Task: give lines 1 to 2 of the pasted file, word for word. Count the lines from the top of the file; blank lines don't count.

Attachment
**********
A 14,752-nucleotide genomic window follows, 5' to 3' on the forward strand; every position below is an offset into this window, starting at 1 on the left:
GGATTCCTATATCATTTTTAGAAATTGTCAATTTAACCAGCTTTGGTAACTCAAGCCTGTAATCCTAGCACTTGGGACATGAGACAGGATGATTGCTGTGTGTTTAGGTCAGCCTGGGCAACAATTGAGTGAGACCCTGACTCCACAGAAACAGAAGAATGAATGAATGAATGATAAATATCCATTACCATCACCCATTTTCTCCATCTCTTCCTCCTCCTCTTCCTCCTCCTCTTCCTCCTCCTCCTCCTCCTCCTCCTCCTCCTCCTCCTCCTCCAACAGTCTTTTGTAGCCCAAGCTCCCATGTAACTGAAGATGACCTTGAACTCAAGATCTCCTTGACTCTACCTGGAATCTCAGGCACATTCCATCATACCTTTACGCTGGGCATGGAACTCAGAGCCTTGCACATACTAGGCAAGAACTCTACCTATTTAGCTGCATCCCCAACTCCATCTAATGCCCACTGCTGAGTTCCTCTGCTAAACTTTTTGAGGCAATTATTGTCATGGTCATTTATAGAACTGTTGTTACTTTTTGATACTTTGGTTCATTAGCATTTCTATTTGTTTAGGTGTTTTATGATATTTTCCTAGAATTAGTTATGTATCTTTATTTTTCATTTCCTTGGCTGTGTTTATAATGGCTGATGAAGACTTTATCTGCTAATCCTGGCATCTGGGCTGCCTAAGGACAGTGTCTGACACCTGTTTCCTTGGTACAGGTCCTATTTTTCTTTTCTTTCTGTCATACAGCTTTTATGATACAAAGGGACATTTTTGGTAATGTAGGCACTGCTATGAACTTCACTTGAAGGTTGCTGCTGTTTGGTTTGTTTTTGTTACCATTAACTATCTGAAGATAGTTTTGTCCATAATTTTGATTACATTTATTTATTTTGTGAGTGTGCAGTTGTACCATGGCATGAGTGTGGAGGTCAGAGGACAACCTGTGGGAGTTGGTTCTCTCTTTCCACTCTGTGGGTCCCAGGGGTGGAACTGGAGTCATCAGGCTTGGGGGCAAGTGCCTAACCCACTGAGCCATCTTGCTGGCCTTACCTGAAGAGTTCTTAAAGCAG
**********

A 14,752-nucleotide genomic window follows, 5' to 3' on the forward strand; every position below is an offset into this window, starting at 1 on the left:
GGATTCCTATATCATTTTTAGAAATTGTCAATTTAACCAGCTTTGGTAACTCAAGCCTGTAATCCTAGCACTTGGGACATGAGACAGGATGATTGCTGTGTGTTTAGGTCAGCCTGGGCAACAATTGAGTGAGACCCTGACTCCACAGAAACAGAAGAATGAATGAATGAATGATAAATATCCATTACCATCACCCATTTTCTCCATCTCTTCCTCCTCCTCTTCCTCCTCCTCTTCCTCCTCCTCCTCCTCCTCCTCCTCCTCCTCCTCCTCCTCCAACAGTCTTTTGTAGCCCAAGCTCCCATGTAACTGAAGATGACCTTGAACTCAAGATCTCCTTGACTCTACCTGGAATCTCAGGCACATTCCATCATACCTTTACGCTGGGCATGGAACTCAGAGCCTTGCACATACTAGGCAAGAACTCTACCTATTTAGCTGCATCCCCAACTCCATCTAATGCCCACTGCTGAGTTCCTCTGCTAAACTTTTTGAGGCAATTATTGTCATGGTCATTTATAGAACTGTTGTTACTTTTTGATACTTTGGTTCATTAGCATTTCTATTTGTTTAGGTGTTTTATGATATTTTCCTAGAATTAGTTATGTATCTTTATTTTTCATTTCCTTGGCTGTGTTTATAATGGCTGATGAAGACTTTATCTGCTAATCCTGGCATCTGGGCTGCCTAAGGACAGTGTCTGACACCTGTTTCCTTGGTACAGGTCCTATTTTTCTTTTCTTTCTGTCATACAGCTTTTATGATACAAAGGGACATTTTTGGTAATGTAGGCACTGCTATGAACTTCACTTGAAGGTTGCTGCTGTTTGGTTTGTTTTTGTTACCATTAACTATCTGAAGATAGTTTTGTCCATAATTTTGATTACATTTATTTATTTTGTGAGTGTGCAGTTGTACCATGGCATGAGTGTGGAGGTCAGAGGACAACCTGTGGGAGTTGGTTCTCTCTTTCCACTCTGTGGGTCCCAGGGGTGGAACTGGAGTCATCAGGCTTGGGGGCAAGTGCCTAACCCACTGAGCCATCTTGCTGGCCTTACCTGAAGAGTTCTTAAAGCAG